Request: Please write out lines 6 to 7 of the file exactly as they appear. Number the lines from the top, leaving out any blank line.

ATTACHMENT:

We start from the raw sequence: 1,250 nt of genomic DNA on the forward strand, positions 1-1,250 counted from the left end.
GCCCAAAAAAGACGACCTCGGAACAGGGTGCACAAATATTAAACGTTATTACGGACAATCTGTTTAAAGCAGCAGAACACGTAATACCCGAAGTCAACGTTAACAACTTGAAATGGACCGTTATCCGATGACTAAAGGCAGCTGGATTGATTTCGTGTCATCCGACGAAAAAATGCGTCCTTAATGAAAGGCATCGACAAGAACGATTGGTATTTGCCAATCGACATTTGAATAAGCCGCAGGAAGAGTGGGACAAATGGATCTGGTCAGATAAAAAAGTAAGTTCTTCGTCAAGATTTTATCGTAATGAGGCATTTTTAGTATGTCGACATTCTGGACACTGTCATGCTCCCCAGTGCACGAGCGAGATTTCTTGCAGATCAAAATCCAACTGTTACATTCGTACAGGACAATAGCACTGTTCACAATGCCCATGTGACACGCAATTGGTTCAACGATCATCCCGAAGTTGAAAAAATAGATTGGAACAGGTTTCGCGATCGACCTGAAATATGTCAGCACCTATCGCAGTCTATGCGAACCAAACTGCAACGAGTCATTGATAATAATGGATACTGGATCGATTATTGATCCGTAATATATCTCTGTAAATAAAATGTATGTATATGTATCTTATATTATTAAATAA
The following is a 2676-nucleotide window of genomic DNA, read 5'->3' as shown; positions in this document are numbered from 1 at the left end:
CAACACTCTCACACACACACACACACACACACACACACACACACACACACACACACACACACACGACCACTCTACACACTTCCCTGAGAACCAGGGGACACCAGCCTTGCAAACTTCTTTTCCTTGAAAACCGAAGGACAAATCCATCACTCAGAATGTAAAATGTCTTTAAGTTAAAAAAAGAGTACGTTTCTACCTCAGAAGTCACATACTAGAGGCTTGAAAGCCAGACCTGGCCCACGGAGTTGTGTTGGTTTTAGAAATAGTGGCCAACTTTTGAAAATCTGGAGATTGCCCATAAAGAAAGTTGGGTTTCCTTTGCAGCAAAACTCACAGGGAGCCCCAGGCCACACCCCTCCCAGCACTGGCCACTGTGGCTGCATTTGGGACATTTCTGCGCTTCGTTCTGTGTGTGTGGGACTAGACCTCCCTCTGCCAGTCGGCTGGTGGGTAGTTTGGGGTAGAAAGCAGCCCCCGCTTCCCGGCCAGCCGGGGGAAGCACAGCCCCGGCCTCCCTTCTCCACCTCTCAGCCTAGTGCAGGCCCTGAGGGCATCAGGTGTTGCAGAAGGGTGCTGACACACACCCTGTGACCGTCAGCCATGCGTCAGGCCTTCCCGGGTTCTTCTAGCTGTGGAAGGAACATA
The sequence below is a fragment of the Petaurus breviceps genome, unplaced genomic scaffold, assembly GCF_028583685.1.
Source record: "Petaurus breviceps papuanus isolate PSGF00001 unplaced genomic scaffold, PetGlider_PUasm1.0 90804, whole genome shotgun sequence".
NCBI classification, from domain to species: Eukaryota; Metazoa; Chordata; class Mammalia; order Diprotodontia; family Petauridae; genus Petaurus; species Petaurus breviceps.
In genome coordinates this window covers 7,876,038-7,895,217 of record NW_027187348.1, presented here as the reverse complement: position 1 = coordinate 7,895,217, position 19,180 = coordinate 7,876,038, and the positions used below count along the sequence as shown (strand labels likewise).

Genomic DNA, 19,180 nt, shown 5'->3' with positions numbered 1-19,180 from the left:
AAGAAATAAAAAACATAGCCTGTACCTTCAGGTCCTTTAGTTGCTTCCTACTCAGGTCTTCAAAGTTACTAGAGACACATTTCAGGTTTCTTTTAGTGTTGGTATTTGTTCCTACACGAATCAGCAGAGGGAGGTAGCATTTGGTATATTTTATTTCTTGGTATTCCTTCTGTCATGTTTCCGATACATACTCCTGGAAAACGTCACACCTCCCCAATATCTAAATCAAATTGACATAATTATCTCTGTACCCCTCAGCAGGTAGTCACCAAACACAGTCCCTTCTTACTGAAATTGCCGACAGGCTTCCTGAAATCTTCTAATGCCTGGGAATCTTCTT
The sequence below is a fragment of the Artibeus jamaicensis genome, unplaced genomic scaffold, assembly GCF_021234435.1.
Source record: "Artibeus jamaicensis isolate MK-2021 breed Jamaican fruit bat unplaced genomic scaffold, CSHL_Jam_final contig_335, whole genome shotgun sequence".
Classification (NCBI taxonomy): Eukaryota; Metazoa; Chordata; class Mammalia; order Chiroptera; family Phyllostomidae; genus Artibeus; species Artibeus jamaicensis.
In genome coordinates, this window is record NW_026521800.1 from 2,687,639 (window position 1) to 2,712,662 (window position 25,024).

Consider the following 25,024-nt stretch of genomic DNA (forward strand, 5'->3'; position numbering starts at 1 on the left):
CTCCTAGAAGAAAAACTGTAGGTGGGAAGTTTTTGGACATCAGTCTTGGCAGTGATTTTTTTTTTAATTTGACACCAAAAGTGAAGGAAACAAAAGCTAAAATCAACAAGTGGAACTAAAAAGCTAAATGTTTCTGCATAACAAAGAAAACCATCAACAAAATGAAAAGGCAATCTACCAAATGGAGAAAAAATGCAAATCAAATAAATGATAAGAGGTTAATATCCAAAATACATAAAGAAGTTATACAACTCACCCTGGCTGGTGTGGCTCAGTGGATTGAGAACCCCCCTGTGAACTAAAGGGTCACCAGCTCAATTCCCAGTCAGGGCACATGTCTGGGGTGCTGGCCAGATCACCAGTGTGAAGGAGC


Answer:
Source record: "Petaurus breviceps papuanus isolate PSGF00001 unplaced genomic scaffold, PetGlider_PUasm1.0 90804, whole genome shotgun sequence".
NCBI classification, from domain to species: Eukaryota; Metazoa; Chordata; class Mammalia; order Diprotodontia; family Petauridae; genus Petaurus; species Petaurus breviceps.